The evening concert was magical and embodied the SJLP’s emphasis upon collaboration and stretched us to improvisation. Mark Miller played the opening number on piano, then Victor – now at home in our community – joined in. Wooten continued wowing the crowd with both jazz, blues, and gospel pieces. After an hour or so of performing, Victor announced “a friend is joining me on stage.” That friend was faculty member Elias Ortega-Aponte, who accompanied Wooten on the Cajón. The next faculty person to join Wooten on stage was me! At some point in our day-long conversation, Victor asked me if I played an instrument. I have been asked this question hardly ever in my life. My answer is one that usually is unsatisfying to the asking person because I play the didjeridoo – and few people know what that is. When I responded to Victor – he of course knew what it was and instructed me that I was going to play with him in the concert that night. OMG! During sound check, Victor listened to me play, announced my didjeridoo was in the “D” key and asked what number we should play together. I looked at Mark. He said “Wade in the Water.” Victor said – “Good, we’ll do that.” When we finished playing the piece during the concert the audience erupted! Just imagine – the very first time I play my didjeridoo in concert and it is with Victor Wooten!
During the afternoon sound check in the concert hall of the Dorothy Young Arts Center, Victor asked Mark if he had ever put the two songs “Halleluiah” and “Amazing Grace” into the same arrangement. On the spot, the two improvisational geniuses conspired to create a dramatic finale which would need a soloist and audience participation. Brandon Fox, Theological School student, was called and he eagerly agreed to sing. The piece, when performed, was magnificent. The audience, rising to their feet to sing along with the moving and soulful rendition, cheered wildly at the end.
The day of teaching and performing ended in typical gracious Wooten style. Victor lingered more than an hour after the concert signing books and CDs, taking pictures and talking with students, neighbors, and fans. Victor, Danette and I were the last persons to leave the lobby – what a day!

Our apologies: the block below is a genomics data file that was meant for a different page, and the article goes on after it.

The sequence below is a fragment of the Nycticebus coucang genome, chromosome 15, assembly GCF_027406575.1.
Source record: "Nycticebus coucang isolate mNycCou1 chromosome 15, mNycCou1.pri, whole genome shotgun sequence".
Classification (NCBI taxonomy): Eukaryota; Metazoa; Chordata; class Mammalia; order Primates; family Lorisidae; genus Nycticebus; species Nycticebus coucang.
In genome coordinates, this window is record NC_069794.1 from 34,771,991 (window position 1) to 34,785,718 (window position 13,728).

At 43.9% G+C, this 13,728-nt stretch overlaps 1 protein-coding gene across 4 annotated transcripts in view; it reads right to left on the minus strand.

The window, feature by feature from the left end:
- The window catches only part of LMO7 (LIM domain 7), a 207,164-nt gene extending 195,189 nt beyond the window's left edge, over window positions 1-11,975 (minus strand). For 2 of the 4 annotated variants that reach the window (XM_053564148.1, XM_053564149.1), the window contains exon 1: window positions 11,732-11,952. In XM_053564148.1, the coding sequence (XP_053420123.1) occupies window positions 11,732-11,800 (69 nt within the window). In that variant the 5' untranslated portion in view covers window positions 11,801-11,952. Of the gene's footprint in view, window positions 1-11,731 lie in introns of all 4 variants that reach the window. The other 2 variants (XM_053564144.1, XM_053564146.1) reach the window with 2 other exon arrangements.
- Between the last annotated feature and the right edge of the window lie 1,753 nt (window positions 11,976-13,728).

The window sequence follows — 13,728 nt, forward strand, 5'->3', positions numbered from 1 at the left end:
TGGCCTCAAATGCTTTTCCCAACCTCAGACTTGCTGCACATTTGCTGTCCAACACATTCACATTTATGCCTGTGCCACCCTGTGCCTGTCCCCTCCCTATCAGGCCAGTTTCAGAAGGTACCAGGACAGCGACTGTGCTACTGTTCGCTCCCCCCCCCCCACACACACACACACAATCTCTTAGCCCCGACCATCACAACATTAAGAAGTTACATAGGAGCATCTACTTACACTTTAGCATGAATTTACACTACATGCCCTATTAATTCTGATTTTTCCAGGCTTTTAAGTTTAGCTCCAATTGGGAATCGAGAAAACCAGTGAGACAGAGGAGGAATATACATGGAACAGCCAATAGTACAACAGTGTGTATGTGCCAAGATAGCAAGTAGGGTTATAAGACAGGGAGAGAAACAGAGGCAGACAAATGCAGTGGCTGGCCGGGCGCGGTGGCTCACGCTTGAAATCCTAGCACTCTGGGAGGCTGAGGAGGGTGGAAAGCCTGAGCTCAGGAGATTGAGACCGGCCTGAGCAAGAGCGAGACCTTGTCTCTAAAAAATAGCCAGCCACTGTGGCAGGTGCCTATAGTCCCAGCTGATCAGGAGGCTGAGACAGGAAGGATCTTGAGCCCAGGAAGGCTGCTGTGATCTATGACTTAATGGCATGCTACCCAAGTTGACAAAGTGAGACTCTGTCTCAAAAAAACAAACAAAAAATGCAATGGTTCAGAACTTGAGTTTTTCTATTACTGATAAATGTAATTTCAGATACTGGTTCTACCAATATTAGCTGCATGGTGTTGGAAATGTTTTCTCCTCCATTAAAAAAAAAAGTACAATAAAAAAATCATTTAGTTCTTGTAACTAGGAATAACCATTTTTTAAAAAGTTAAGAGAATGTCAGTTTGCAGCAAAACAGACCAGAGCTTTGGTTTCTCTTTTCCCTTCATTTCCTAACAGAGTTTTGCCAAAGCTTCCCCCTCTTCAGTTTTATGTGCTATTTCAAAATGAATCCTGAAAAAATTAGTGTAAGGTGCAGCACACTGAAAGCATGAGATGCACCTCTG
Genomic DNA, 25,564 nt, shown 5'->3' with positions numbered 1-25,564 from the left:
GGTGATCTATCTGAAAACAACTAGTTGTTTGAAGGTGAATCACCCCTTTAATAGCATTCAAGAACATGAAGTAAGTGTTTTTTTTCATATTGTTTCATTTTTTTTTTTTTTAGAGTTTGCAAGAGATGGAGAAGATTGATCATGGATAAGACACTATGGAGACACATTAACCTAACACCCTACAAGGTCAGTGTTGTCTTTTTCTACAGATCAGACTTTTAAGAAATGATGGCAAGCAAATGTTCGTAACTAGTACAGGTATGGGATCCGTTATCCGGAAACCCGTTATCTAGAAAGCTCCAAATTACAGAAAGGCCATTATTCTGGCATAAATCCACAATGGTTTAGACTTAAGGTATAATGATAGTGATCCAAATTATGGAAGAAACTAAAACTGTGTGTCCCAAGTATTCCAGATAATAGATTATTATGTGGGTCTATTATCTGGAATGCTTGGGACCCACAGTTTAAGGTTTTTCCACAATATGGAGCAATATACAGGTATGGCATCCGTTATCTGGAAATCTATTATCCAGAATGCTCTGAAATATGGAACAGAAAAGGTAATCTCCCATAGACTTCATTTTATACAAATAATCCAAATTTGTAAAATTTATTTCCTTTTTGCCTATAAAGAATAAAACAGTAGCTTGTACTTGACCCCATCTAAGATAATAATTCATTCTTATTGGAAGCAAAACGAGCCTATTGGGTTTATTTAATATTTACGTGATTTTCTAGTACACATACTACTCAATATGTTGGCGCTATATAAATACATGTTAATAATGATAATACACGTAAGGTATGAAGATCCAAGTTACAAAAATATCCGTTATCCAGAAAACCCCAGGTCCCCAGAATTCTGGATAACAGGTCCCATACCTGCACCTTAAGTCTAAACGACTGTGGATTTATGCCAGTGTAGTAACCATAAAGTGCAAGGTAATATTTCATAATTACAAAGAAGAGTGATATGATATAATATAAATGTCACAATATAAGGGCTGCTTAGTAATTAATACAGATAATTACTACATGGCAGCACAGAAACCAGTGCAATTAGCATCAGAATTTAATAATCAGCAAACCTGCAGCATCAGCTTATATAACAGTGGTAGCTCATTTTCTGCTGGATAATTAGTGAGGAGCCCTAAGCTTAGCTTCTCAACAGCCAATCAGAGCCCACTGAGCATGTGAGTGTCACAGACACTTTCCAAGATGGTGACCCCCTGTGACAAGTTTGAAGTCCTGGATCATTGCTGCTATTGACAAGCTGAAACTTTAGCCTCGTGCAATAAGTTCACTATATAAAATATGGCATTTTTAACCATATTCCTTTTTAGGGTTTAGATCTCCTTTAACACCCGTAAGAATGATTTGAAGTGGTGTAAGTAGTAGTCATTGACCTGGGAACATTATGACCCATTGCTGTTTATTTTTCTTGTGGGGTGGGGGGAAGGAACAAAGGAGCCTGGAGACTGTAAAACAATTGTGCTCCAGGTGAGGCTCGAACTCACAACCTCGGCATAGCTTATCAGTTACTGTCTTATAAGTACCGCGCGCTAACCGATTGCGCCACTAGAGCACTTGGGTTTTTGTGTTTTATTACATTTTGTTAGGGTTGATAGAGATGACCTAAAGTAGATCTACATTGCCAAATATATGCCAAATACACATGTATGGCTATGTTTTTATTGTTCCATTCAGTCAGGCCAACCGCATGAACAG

The work of collaboration and partnership by SJLP is opening doors to new relationships with persons, like Victor Wooten, who are not aware of theological education and the common mission we share. The SJLP is so proud to call Victor Wooten a partner and friend in the work for social change and freedom.
Nancy Lynne Westfield, Ph.D. writes about the religious, educational and spiritual experiences of African-American people, especially women. She is a womanist with a vocational passion for teaching, and an ordained Deacon in the United Methodist Church. This informs her work as Professor of Religious Education and Director of the Forum for Social Justice at Drew University Theological School, New Jersey. Her students say that her courses are creative, intense and strangely fun. Nancy’s first book was a children’s book entitled All Quite Beautiful: Living in a Multicultural Society. Her published dissertation is entitled Dear Sisters: A Womanist Practice of Hospitality. Her books written in collaboration include: Being Black/Teaching Black: Politics and Pedagogy in Religious Studies and Black Church Studies: An Introduction. She is currently working on two books: one about racial identity politics and anti-racist consciousness, and a collaborative project about the mystical experiences of African American people. For more check out: https://lynnewestfield.com or follow her on Twitter @LynneWestfield.